Day 3 – Saturday Qualifying Day

Already way behind schedule, individual qualifiers didn’t get to start flying until past Noon when they were supposed to start at 10 AM after the wings. Individual pilots got 2 packs of practice and only because the organizers once again extended the operating hours of the ferry to get off the island till 9 PM instead of 6 PM. Teams did not get to do any qualifying runs and the team rules were still in flux. They didn’t know if they would be flying 25 laps, 5 individual laps, or if they would need to swap batteries. The organizers were insisting on giving teams “protective gear” to have them run out on an active racetrack to retrieve their quads. Heats of individual pilots started advancing a bit quicker at this point once again towards the end of the day, 2 hours were dedicated to give 18-20 Freestylers practice.

Day 4 – Championship Sunday

By now all hopes and patience from the pilots were gone, there was just no way that the event would be finished on time with all the allotted events the organizers still had to finish. Team Qualifier, Team Finals, Individual Semi Finals, Wing Semi Finals, Individual Finals and Wing Finals. The organizers had to change and/or reduce the amount of qualifying and semifinal rounds for the Individual Pilots.

The top 32 were supposed to be reduced to 16, then 8, then 4. In the end it went from 32 to 8 as they ran 8 heats of 4 pilots each with the 1st place advancing to the final round. The same thing happened with Wings. Team Races were a mess as there was no true seeding the second group of teams was arguably the most difficult out of the 15 participating teams, first, second, and third place finishers were all in the second group. To make things worse, one team did not get to qualify because of technical issues, the organizers responded by placing that team in the finals. It was rushed, disorganized and many people felt it wasn’t even a true competition.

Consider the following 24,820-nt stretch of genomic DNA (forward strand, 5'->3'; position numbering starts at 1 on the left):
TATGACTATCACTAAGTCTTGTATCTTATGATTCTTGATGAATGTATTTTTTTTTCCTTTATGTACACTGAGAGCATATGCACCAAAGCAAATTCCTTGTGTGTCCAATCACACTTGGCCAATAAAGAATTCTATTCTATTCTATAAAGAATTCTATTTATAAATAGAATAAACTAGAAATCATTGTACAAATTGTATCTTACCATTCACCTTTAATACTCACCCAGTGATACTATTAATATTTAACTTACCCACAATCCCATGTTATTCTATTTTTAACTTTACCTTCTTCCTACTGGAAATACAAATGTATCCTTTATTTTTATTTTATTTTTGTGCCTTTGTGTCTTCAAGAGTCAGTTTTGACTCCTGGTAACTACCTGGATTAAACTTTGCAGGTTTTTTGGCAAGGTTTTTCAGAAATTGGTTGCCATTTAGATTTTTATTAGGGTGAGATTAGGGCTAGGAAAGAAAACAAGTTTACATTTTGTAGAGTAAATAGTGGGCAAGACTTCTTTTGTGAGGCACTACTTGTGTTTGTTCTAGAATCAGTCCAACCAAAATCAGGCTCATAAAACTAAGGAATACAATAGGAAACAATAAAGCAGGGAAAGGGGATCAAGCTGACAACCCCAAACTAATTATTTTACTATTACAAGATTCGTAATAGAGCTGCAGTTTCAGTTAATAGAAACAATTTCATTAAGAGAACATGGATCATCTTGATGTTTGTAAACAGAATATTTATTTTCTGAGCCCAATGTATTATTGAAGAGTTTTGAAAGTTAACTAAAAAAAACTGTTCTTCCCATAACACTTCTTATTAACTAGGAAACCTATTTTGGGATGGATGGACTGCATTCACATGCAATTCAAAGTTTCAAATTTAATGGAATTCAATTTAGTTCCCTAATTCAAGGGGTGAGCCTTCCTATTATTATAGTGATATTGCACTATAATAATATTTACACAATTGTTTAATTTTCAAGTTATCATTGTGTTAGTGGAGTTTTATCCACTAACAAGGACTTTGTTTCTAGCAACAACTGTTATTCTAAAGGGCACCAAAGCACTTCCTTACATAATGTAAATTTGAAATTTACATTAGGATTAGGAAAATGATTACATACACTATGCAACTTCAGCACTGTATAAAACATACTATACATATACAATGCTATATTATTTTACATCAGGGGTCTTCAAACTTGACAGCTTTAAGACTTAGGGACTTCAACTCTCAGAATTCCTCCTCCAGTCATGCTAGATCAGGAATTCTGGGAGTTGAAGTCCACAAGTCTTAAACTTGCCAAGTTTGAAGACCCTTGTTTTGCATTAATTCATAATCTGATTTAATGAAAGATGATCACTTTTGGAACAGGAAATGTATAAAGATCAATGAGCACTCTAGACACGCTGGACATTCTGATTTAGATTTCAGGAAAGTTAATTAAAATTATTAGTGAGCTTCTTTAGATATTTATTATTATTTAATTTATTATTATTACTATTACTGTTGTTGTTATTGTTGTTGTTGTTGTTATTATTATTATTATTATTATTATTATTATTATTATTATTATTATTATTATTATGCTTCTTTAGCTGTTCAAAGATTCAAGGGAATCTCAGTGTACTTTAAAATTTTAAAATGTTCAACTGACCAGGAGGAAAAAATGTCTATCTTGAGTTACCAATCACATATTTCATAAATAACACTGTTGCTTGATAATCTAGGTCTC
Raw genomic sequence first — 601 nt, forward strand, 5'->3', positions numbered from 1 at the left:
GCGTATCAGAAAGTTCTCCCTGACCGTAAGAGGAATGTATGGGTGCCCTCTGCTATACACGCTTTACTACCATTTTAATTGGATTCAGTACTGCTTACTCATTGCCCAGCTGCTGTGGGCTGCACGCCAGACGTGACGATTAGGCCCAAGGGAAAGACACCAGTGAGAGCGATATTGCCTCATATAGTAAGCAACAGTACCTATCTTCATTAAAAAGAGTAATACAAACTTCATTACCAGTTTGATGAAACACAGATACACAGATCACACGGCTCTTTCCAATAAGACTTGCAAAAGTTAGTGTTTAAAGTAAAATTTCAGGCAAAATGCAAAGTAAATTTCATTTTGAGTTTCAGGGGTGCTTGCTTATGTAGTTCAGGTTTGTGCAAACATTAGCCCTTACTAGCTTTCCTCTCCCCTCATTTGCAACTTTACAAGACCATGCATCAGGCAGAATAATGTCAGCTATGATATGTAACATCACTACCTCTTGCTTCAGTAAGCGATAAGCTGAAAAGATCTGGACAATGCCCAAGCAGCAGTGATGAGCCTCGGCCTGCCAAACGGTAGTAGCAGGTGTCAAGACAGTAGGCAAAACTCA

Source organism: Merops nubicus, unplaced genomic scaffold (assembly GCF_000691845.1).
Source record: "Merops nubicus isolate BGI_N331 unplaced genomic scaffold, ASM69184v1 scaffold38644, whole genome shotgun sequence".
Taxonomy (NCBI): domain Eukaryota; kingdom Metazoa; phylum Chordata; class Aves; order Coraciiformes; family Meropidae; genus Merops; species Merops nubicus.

Grade: F

Final Thoughts

There have been so many events and so many examples of what not to do. The “premier” event of the US has no excuses of what not do. It seems they found that list and did almost everything on them.

They really need to take a step back, do not run multiple disciplines on the same day (instead, one day for quads, one day for teams, one day for wings, one day for freestyle).

The DSA probably has less than 20 events under their belt. They have really exceeded at the marketing game and brought in major dollars and sponsors into the sport. But if they really care about the sport they need to use their talents to promote the sport as a whole, including the people like MultiGP who have ran hundreds of races in the past year.

As for me attending next year’s event or Worlds in Hawaii, the only way I will put up with the level of fail again is if someone pays my expenses to go.